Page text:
• Frustrated by my desire to eat although I already had breakfast
  • Ashamed of not being kinder to my mother when I left this morning
  • Drained for a reason that I am not sure of which is making me very Annoyed

Some of these I would rapidly share with anyone who asked. Others will remain a secret when acquaintances cheerily inquire about my life. Finding the balance between honesty and silence is not a simple task. However, to be socially acceptable, one must learn how to do this.


19 thoughts on “How Do You Respond to “How are You Doing?”

  1. I only ever answer “Good. How about you?” when I’m asked how I’m doing. Ever. Even if it’s my therapist, who is the one person I can count on to be consistently genuinely interested in a painfully honest answer. I guess years of social conditioning means that I automatically give my scripted right answer without even thinking about it. At some point, I must have been more honest about it, but that was so long ago I can’t remember.
    Sometimes with a close friend (and most recently, with a caring teacher who asked if I was okay), I’ll say that I’m doing good and then a few seconds later, I’ll process what they asked and what I responded and wish that I’d said the truth instead because in those moments the truth would have been the right answer. But of course, figuring all this out after the conversation’s already moved on is not in the least bit helpful.

    • That is what I often do as well. We are taught from a young age to respond positively. Most people seem to answer this question without even thinking. It is rather sad when you think about how we are teaching people to respond to feelings.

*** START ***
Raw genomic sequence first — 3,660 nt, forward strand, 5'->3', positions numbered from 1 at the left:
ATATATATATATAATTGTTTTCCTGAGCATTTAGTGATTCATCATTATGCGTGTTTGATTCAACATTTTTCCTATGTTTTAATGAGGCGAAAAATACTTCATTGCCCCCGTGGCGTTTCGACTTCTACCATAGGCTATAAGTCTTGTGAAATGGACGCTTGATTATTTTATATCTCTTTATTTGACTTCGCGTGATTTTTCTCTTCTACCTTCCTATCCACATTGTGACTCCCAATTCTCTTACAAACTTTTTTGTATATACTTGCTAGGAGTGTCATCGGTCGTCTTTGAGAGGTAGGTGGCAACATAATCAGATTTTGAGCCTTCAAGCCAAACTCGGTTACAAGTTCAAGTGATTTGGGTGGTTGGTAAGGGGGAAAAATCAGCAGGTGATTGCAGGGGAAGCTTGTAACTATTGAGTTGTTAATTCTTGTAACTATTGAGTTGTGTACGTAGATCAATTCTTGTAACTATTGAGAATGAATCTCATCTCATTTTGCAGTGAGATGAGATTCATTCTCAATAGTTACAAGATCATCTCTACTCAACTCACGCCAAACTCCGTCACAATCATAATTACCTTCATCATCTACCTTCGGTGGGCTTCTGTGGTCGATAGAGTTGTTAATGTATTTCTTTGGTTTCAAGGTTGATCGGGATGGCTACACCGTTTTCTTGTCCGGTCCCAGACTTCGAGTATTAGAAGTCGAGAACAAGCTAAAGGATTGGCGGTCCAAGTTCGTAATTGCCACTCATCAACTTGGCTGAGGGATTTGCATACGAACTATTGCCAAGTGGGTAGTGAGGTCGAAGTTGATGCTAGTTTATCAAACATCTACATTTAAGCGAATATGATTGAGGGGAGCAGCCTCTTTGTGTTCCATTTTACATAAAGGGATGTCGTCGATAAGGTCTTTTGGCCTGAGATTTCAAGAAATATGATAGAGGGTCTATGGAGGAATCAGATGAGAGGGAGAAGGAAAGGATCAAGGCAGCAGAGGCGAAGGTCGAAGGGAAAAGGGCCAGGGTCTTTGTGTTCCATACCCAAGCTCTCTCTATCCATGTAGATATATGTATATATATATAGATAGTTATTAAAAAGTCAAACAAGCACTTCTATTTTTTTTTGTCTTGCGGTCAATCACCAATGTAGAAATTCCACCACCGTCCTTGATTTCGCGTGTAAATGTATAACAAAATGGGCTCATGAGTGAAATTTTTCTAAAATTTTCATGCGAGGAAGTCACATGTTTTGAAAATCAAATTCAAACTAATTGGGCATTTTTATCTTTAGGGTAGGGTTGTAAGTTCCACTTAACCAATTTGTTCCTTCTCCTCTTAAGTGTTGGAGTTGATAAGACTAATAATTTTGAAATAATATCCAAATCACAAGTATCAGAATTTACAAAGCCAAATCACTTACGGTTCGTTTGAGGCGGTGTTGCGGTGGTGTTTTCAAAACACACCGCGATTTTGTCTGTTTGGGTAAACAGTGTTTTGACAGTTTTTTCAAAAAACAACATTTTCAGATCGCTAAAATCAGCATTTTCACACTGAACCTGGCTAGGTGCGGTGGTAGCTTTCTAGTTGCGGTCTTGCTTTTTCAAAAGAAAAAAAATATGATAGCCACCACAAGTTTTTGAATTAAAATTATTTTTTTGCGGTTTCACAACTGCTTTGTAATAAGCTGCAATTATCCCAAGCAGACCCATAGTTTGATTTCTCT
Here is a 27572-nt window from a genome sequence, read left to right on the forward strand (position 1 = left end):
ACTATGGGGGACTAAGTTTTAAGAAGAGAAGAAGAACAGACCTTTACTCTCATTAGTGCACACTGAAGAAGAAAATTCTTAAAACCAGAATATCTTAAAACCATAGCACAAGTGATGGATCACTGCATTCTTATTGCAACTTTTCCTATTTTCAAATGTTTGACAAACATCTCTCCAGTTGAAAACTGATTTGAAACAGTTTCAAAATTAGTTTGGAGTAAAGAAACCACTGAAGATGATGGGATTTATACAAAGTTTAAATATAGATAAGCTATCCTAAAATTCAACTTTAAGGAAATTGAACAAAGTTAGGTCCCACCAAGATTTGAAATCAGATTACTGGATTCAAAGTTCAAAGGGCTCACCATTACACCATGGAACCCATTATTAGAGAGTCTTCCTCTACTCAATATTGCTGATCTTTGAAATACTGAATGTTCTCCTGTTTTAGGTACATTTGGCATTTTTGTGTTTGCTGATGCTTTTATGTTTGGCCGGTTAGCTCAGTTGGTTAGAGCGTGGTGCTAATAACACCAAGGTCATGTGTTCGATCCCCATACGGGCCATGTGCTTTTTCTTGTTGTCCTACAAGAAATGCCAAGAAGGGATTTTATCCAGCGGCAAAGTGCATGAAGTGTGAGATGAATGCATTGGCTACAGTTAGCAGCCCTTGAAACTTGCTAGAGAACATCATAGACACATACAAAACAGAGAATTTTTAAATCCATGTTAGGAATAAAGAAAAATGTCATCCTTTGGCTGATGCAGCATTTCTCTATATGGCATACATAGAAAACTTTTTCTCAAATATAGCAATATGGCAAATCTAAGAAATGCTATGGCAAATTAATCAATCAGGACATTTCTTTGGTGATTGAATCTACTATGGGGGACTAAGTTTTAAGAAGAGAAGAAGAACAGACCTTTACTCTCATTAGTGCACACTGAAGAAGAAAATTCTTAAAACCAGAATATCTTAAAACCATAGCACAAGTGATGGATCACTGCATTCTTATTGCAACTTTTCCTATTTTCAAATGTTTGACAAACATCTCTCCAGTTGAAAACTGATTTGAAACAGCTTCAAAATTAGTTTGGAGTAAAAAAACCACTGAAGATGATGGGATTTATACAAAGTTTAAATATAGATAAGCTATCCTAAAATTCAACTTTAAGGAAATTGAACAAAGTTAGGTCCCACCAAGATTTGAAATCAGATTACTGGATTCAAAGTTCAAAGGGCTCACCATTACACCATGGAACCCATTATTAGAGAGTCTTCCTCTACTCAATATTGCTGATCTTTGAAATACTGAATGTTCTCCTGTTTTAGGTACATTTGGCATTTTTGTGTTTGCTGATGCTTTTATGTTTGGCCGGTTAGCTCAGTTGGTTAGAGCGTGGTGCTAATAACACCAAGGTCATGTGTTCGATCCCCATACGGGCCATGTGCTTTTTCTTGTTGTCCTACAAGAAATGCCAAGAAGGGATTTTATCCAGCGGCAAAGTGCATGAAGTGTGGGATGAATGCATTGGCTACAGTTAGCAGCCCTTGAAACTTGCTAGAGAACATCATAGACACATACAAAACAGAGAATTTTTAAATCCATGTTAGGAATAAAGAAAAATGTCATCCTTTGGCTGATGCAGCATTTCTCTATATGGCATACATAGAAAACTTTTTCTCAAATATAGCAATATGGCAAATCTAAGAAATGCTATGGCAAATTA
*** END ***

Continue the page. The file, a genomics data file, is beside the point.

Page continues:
• I’ve never liked small talk much, because it’s so pointless. It doesn’t tell you anything about the other person other than their ability to construct the correct answer. I always want to have deep and real conversations, ones in which I can be honestly and unapologetically myself, but if I’m too honest, too quickly, people tend to get scared off.

  2. mewhoami says:

    Unfortunately for many, that question has become nothing but a long winded “hello”. Most people don’t stick around long enough to hear even half the answer. They ask and keep walking. As for those who do ask it in a meaningful sense, if they are not ready for the answer then they would be better off not asking. I am guilty of saying good. In fact that is what I say 99% of the time. Lies! But, I’d rather say “good” than have to explain myself.

    • Great point. It is just “hello” to most people. There is nothing wrong with “good” per say. It is just interesting to think about how we respond and what others do with our answer.

  3. Well,
    Normal my dear is “overated”…..LOL. I’m right beside you with the symptoms! I had my 2nd Mental Health Appt. yesterday since being here in Arizona, as they do things way different then when we lived in So. Oregon. My new Doc. The conclusion? I am “CRAZY”! LOL.

    He say’s I do have PTSD from my childhood abuse still present, so I’ll be taking a class they offer free to help with that, and a Life skills class to help my severe depression & agoraphobia. Well see how it helps!
    Another Informative post! 🙂 *Catherine* 🙂

  4. 80smetalman says:

    People ask “How are you?” but they don’t want a full detailed answer to the question, as you rightfully pointed out. My usual response to the question is “I’m surviving.”

  5. kendalgroner says:

    Reblogged this on allthingsmentalhealth and commented:
    Such an insightful response to a seemingly simple question..


    Check out this site. You will love it, because it helps you monitor your situation and help other people at the same time. I am on that site and it helps with what is going on.